UK Government Funds Abortion in Northern Ireland as Pro-Life Groups Object| National Catholic Register

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The U.K. Parliament imposed legal abortion on Northern Ireland during a previous period of political deadlock. Since then, more than 4,136 abortions have been performed.

UK Government Funds Abortion in Northern Ireland as Pro-Life Groups Object| National Catholic Register
Pro life protesters outsider the Belfast High court with signs, as Northern Ireland abortion laws are being challenged.
Pro life protesters outsider the Belfast High court with signs, as Northern Ireland abortion laws are being challenged. (photo: Wandering views / Shutterstock)

Kevin J. Jones/CNAWorldOctober 26, 2022

The U.K. government has announced funding to expand abortion in Northern Ireland, though the move drew strong objections from pro-life groups.

“The Department of Health is already straining under the current financial pressure, with thousands of people on waiting lists for genuine medical treatment,” Bernadette Smyth, director of the Belfast-based pro-life group Precious Life, said Tuesday. “Yet taxpayer’s money will be used for the killing of our unborn babies in Northern Ireland.”

“Every child deserves to be protected from the barbaric practice of abortion and every woman in an unexpected pregnancy deserves genuine life-affirming health care and support. Women in Northern Ireland deserve better than abortion,” Smyth continued. “Precious Life will continue campaigning to protect mothers in Northern Ireland, and restore personhood and full legal protection for their unborn babies.”

Chris Heaton-Harris, secretary of state for Northern Ireland, said Monday that the U.K. government will “ensure the commissioning of abortion services.”

“21 October marked the three-year anniversary of the decriminalization of abortion in Northern Ireland,” he said. “It is not right that three years on, women and girls in Northern Ireland are still unable to access the full range of health care to which they are lawfully entitled.”

Heaton-Harris said the U.K. government will ensure appropriate funding “to enable health care professionals to take the necessary steps to ensure that essential training and recruitment of staff can progress, and services can be implemented.”

The lack of abortion providers in Northern Ireland means women who are 10 weeks pregnant or more who seek abortions are still told to travel to England, Politico reported.

Right to Life UK said that once abortion services are fully commissioned in Northern Ireland, abortion will be available “up to the point of birth” for all disabilities including cleft palate, club foot, and Down syndrome. Sex-targeted abortion will be available through 12 weeks and abortion-on-demand will be available, de facto, through 24 weeks of pregnancy.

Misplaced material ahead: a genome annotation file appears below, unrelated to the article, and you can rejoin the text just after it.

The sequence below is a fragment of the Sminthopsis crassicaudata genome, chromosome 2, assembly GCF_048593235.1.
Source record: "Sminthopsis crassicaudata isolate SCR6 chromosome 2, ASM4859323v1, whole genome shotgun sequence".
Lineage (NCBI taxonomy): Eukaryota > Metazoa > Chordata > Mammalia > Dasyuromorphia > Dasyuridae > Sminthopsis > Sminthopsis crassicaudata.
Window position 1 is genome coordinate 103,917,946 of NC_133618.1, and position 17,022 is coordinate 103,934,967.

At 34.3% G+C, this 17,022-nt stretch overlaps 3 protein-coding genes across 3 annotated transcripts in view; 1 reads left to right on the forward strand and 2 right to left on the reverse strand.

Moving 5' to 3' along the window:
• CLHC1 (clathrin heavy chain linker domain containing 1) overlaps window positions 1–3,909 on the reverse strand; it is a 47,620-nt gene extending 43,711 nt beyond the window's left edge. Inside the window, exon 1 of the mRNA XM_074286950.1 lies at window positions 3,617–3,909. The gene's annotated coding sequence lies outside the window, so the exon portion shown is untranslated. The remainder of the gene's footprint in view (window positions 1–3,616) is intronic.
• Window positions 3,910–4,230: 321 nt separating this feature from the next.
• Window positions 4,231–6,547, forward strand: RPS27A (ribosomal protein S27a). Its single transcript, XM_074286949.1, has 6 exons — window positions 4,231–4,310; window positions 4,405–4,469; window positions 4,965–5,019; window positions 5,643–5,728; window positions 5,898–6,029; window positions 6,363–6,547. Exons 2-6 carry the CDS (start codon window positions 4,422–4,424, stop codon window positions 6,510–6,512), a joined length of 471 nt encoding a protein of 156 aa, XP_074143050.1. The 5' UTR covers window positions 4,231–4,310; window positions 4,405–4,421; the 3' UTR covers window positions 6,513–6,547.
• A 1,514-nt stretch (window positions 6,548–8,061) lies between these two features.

Though the Northern Ireland executive operating out of Stormont normally oversees the health department, at present there is no government due to the Democratic Unionist Party’s refusal to allow the filling of senior government posts after the victory of the Sinn Féin party in the May elections. This situation gives significant authority to the Northern Ireland secretary of state, who is a member of the U.K. prime minister’s cabinet.

The U.K. Parliament imposed legal abortion on Northern Ireland during a previous period of political deadlock. Since then, more than 4,136 abortions have been performed.

Heaton-Harris said the 2019 law decriminalizing abortion in Northern Ireland requires him to fully implement the recommendations of the 2018 report on the U.K. produced by the U.N. Committee on the Elimination of Discrimination Against Women. These recommendations include funding for abortion.

Pro-life groups criticized both the funding of abortion and the U.K. government’s action without local approval.

“Chris Heaton-Harris is not only ignoring the right to life of unborn babies here but also blatantly ignoring the principles of democracy and devolution by using his governmental powers to override the Stormont Assembly,” Smyth objected.

Sinn Féin and the Social Democratic and Labor Party (SDLP), the two largest Irish nationalist parties in Northern Ireland, had called for the commissioning of abortion last year. The traditionally Catholic-backed nationalist parties now tend to back abortion, while the traditionally Protestant Democratic Unionist Party has continued to strongly oppose abortion.

Smyth criticized SDLP and Sinn Fein legislators and others, saying they must be “called out for their deafening silence on this interference from Westminster — yet they are the first to claim democracy and devolution must be respected in other devolved matters in Northern Ireland.”

Catherine Robinson, a spokesperson for Right to Life UK, noted that three years ago Northern Ireland had “almost full legal protection” for unborn children.

“Since then, Westminster has forced abortion on the region against the will of the electorate and their representatives,” she said Oct. 24. “Now, the secretary of state for Northern Ireland has essentially been made a de facto unelected and unaccountable minister in Northern Ireland, who will commission abortion as he sees fit. A just society would be introducing greater protections for unborn children against abortion, not lessening the few that remain.”

Heaton-Harris, a Conservative Party member, was appointed Northern Ireland minister last month by U.K. Prime Minister Liz Truss, who has since resigned. Heaton-Harris on Tuesday was reappointed by the newly elected prime minister, Rishi Sunak.

In his Monday statement, Heaton-Harris said that funding abortion services is ultimately the responsibility of the Northern Ireland executive.

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